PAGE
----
hrtx-10q_20210331.htm
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UNITED STATES

SECURITIES AND EXCHANGE COMMISSION

WASHINGTON, D.C. 20549

 

FORM 10-Q

 

 

 

QUARTERLY REPORT PURSUANT TO SECTION 13 OR 15 (d) OF THE SECURITIES EXCHANGE ACT OF 1934

For the quarterly period ended March 31, 2021

OR

 

 

TRANSITION REPORT PURSUANT TO SECTION 13 OR 15 (d) OF THE SECURITIES EXCHANGE ACT OF 1934

For the transition period from _______ to _______

 

Commission file number:  001-33221

 

HERON THERAPEUTICS, INC.

(Exact name of registrant as specified in its charter)

 

Delaware

(State or other jurisdiction of

incorporation or organization)

94-2875566

(I.R.S. Employer

Identification No.)

 

 

4242 Campus Point Court, Suite 200

San Diego, CA

92121

(Address of principal executive offices)

(Zip Code)

 

Registrant’s telephone number, including area code: (858) 251-4400

 

Securities registered pursuant to Section 12(b) of the Act:

 

Title of each class

 

Trading Symbol(s)

 

Name of each exchange on which registered

Common Stock, par value $0.01 per share

 

HRTX

 

The Nasdaq Capital Market

 

Indicate by check mark whether the registrant: (1) has filed all reports required to be filed by Section 13 or 15(d) of the Securities Exchange Act of 1934 during the preceding 12 months (or for such shorter period that the registrant was required to file such reports), and (2) has been subject to such filing requirements for the past 90 days.     Yes      No   

 

Indicate by check mark whether the registrant has submitted electronically every Interactive Data File required to be submitted pursuant to Rule 405 of Regulation S-T (§232.405 of this chapter) during the preceding 12 months (or for such shorter period that the registrant was required to submit such files).     Yes      No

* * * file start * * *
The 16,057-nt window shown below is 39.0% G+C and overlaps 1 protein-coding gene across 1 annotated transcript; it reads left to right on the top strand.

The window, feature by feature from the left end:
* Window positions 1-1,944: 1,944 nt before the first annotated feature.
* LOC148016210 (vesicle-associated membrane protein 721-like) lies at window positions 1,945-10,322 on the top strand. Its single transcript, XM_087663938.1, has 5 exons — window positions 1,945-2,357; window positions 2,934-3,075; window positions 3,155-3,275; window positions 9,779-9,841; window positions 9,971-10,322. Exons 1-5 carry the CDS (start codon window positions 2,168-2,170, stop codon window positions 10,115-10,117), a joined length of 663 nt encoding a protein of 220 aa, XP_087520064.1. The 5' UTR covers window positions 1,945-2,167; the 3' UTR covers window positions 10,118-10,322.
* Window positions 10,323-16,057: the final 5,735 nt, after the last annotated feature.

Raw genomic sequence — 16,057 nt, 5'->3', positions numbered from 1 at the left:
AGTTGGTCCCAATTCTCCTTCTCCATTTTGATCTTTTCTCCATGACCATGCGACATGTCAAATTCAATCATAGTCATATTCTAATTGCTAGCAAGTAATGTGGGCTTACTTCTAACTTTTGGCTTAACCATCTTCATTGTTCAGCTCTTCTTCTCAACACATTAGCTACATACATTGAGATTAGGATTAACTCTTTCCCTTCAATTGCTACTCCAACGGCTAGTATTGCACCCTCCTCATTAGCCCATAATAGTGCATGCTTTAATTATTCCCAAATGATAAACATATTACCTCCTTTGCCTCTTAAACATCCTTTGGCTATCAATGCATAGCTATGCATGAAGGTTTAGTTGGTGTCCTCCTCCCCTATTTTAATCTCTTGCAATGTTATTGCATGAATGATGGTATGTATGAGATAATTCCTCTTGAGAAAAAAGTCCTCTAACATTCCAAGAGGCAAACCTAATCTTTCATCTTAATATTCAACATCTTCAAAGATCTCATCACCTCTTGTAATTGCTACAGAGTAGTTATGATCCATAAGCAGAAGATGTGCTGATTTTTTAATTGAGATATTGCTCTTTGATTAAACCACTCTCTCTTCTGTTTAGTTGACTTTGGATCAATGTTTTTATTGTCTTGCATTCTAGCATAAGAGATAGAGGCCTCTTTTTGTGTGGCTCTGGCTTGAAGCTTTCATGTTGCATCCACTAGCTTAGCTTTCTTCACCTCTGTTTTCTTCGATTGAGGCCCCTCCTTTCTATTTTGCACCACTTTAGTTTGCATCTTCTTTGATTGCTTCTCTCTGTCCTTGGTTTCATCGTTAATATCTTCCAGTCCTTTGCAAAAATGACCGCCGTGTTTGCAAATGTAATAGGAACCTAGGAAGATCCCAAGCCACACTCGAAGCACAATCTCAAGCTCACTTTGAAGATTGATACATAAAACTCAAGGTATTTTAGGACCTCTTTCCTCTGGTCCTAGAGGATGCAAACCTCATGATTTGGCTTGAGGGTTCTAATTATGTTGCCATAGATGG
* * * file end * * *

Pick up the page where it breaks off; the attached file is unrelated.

Indicate by check mark whether the registrant is a large accelerated filer, an accelerated filer, a non-accelerated filer, a smaller reporting company, or an emerging growth company. See the definitions of “large accelerated filer,” “accelerated filer,” “smaller reporting company,” and “emerging growth company” in Rule 12b-2 of the Exchange Act.

 

Large accelerated filer

 

Accelerated filer

 

 

 

 

 

Non-accelerated filer

 

Smaller reporting company

 

 

 

 

 

 

 

 

Emerging growth company

 

If an emerging growth company, indicate by check mark if the registrant has elected not to use the extended transition period for complying with any new or revised financial accounting standards provided pursuant to Section 13(a) of the Exchange Act. 

 

Indicate by check mark whether the registrant is a shell company (as defined in Rule 12b-2 of the Exchange Act).     Yes      No  

 

The number of shares of the registrant’s common stock, par value $0.01 per share, outstanding as of May 4, 2021 was 101,829,066.

 

 

 


 

HERON THERAPEUTICS, INC.

FORM 10-Q

FOR THE QUARTERLY PERIOD ENDED March 31, 2021

TABLE OF CONTENTS

 

PART I.

 

FINANCIAL INFORMATION

 

 

 

 

 

 

 

ITEM 1.

 

Condensed Consolidated Financial Statements

 

 

 

 

 

 

 

 

 

Condensed Consolidated Balance Sheets as of March 31, 2021 (Unaudited) and December 31, 2020…...……

 

2

 

 

 

 

 

 

 

Condensed Consolidated Statements of Operations and Comprehensive Loss for the Three Months Ended March 31, 2021 and 2020 (Unaudited)

 

3

 

 

 

 

 

 

 

Condensed Consolidated Statements of Stockholders’ Equity for the Three Months Ended March 31, 2021 and 2020 (Unaudited)

 

4

 

 

 

 

 

 

 

Condensed Consolidated Statements of Cash Flows for the Three Months Ended March 31, 2021 and 2020 (Unaudited)